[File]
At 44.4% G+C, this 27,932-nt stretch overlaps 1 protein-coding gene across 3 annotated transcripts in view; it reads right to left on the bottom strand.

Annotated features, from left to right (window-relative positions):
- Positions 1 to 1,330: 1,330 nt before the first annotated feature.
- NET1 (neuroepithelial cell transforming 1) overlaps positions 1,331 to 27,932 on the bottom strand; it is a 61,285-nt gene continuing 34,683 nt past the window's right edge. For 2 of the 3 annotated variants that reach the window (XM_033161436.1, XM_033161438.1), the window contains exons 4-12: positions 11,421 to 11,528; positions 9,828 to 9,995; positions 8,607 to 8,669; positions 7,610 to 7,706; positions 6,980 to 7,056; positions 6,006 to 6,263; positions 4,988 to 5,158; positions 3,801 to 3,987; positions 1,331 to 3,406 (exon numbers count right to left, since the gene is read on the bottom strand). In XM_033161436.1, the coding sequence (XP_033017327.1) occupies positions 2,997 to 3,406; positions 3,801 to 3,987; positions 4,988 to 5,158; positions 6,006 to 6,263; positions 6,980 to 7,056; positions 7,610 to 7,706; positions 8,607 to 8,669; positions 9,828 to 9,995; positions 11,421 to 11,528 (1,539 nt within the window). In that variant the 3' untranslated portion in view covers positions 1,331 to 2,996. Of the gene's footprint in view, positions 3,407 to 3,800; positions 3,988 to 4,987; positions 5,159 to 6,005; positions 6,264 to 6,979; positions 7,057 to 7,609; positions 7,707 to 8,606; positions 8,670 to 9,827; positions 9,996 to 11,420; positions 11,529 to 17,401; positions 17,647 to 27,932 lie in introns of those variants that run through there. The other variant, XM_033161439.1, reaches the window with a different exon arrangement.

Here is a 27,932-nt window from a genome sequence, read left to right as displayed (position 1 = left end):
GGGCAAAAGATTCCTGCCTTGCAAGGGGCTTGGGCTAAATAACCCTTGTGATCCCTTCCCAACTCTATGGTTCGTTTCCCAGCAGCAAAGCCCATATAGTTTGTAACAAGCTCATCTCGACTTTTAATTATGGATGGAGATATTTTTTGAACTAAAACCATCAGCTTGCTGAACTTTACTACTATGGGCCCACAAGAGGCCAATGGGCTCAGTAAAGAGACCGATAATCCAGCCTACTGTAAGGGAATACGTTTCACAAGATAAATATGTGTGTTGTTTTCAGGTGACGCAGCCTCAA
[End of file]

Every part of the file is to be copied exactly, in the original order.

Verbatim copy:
At 44.4% G+C, this 27,932-nt stretch overlaps 1 protein-coding gene across 3 annotated transcripts in view; it reads right to left on the bottom strand.

Annotated features, from left to right (window-relative positions):
- Positions 1 to 1,330: 1,330 nt before the first annotated feature.
- NET1 (neuroepithelial cell transforming 1) overlaps positions 1,331 to 27,932 on the bottom strand; it is a 61,285-nt gene continuing 34,683 nt past the window's right edge. For 2 of the 3 annotated variants that reach the window (XM_033161436.1, XM_033161438.1), the window contains exons 4-12: positions 11,421 to 11,528; positions 9,828 to 9,995; positions 8,607 to 8,669; positions 7,610 to 7,706; positions 6,980 to 7,056; positions 6,006 to 6,263; positions 4,988 to 5,158; positions 3,801 to 3,987; positions 1,331 to 3,406 (exon numbers count right to left, since the gene is read on the bottom strand). In XM_033161436.1, the coding sequence (XP_033017327.1) occupies positions 2,997 to 3,406; positions 3,801 to 3,987; positions 4,988 to 5,158; positions 6,006 to 6,263; positions 6,980 to 7,056; positions 7,610 to 7,706; positions 8,607 to 8,669; positions 9,828 to 9,995; positions 11,421 to 11,528 (1,539 nt within the window). In that variant the 3' untranslated portion in view covers positions 1,331 to 2,996. Of the gene's footprint in view, positions 3,407 to 3,800; positions 3,988 to 4,987; positions 5,159 to 6,005; positions 6,264 to 6,979; positions 7,057 to 7,609; positions 7,707 to 8,606; positions 8,670 to 9,827; positions 9,996 to 11,420; positions 11,529 to 17,401; positions 17,647 to 27,932 lie in introns of those variants that run through there. The other variant, XM_033161439.1, reaches the window with a different exon arrangement.

Here is a 27,932-nt window from a genome sequence, read left to right as displayed (position 1 = left end):
GGGCAAAAGATTCCTGCCTTGCAAGGGGCTTGGGCTAAATAACCCTTGTGATCCCTTCCCAACTCTATGGTTCGTTTCCCAGCAGCAAAGCCCATATAGTTTGTAACAAGCTCATCTCGACTTTTAATTATGGATGGAGATATTTTTTGAACTAAAACCATCAGCTTGCTGAACTTTACTACTATGGGCCCACAAGAGGCCAATGGGCTCAGTAAAGAGACCGATAATCCAGCCTACTGTAAGGGAATACGTTTCACAAGATAAATATGTGTGTTGTTTTCAGGTGACGCAGCCTCAA